Hi, I am Saša Jurić, a software developer with 10+ years of professional experience in programming of web and desktop applications using Elixir, Erlang, Ruby, JavaScript, C# and C++. I'm also the author of the upcoming Elixir in Action book. In this blog you can read about Erlang and other programming related topics. You can subscribe to the feed, follow me on Twitter or fork me on GitHub.

Announcing Elixir in Action

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It's been a while since I last blogged. There are multiple reasons, but the main one is that I'm writing a book called Elixir in Action. The book is already available for sale in the early access version. At this point there are three chapters (you can read the first one for free!), in the rough, unedited version. A 50% discount code eiaaunch50 is currently available, and it will be valid until January 18, 2014.

The aim of the book is to teach how Elixir, Erlang, and OTP can be used to build highly-available, scalable, fault-tolerant, distributed systems. In that sense, it is less about the language, and more about its practical usage, especially in server side systems.

The readers need not be familiar with Elixir or Erlang/OTP, but they should be otherwise experienced programmers, fluent in mainstream languages such as Ruby, Python, C#, Java, ... Knowing about functional programming is not a prerequisite, and the book aims to bring OO programmers up to speed with common functional idioms and techniques.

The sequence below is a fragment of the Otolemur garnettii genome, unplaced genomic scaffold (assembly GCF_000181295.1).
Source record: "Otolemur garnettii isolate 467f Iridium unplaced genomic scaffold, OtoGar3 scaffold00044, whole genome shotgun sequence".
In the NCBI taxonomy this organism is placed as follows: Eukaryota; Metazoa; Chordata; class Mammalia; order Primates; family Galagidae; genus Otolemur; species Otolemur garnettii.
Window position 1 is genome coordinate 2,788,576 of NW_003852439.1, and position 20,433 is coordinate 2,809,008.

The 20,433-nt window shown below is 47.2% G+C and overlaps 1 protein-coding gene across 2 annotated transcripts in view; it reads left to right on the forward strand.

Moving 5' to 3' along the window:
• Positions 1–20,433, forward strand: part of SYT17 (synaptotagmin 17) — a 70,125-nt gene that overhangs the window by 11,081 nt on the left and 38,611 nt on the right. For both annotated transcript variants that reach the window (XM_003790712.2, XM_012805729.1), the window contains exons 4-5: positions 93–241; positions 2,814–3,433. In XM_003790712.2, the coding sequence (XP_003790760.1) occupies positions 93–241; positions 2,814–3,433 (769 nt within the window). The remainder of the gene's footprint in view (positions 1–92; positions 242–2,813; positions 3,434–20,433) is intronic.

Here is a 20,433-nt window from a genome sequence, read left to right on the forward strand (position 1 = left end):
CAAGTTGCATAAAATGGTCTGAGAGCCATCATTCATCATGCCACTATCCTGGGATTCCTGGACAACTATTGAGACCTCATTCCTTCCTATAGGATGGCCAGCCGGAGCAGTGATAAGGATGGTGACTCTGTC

I came to Erlang after 10+ years of classical imperative OO programming. Being self-taught, and with lack of proper live mentoring from an expert, I made many mistakes trying to make Erlang programming more OO-ish. With this in mind, one of the aims of this book is to guide readers on how to properly use Elixir and Erlang building blocks to produce clean and efficient code.

Beyond the language, various parts of Erlang platform and OTP framework will be covered, such as concurrency, fault-tolerance, distributed systems, releasing and monitoring running systems.

Writing a book is a very time consuming task, and it took me a while to pick up a steady tempo, which is the main reason for the lack of recent posts on this blog. Now that I've got into a sort of writing routine, I plan to blog more regularly, so stay tuned for topics from Elixir and Erlang world!

3 comments:

  1. The first 3 chapters are very good and to the point. Even though I haven't learned anything new, it looks like it's going to be very practical. I would like to see some advanced OTP stuff beyond primitive examples like "here is a gen_server which increments a number, and here is its supervisor, now you know OTP, go build applications".

    I bought it to support the work.

    Thank you, and keep up the good work

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    Replies
    1. Thank you for your comment!

      I'm glad that you're enjoying the book so far. I'm still torn about examples. For describing basic principles (e.g. gen_server), I'd like to keep examples simple, so they don't get in the way of understanding how things work. I do agree that this is not enough, and some more involved cases should be covered. I have some ideas on how to approach this, but still haven't decided completely. There will probably be some trials (and errors) involved.

      As the book develops, any feedback in that respect is very welcome. You can do it here, or on the Manning forum (http://www.manning-sandbox.com/forum.jspa?forumID=892).

      Thanks again!

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    2. I understand the dilemma, I hope you will find the right compromise. Looking forward to new chapters.

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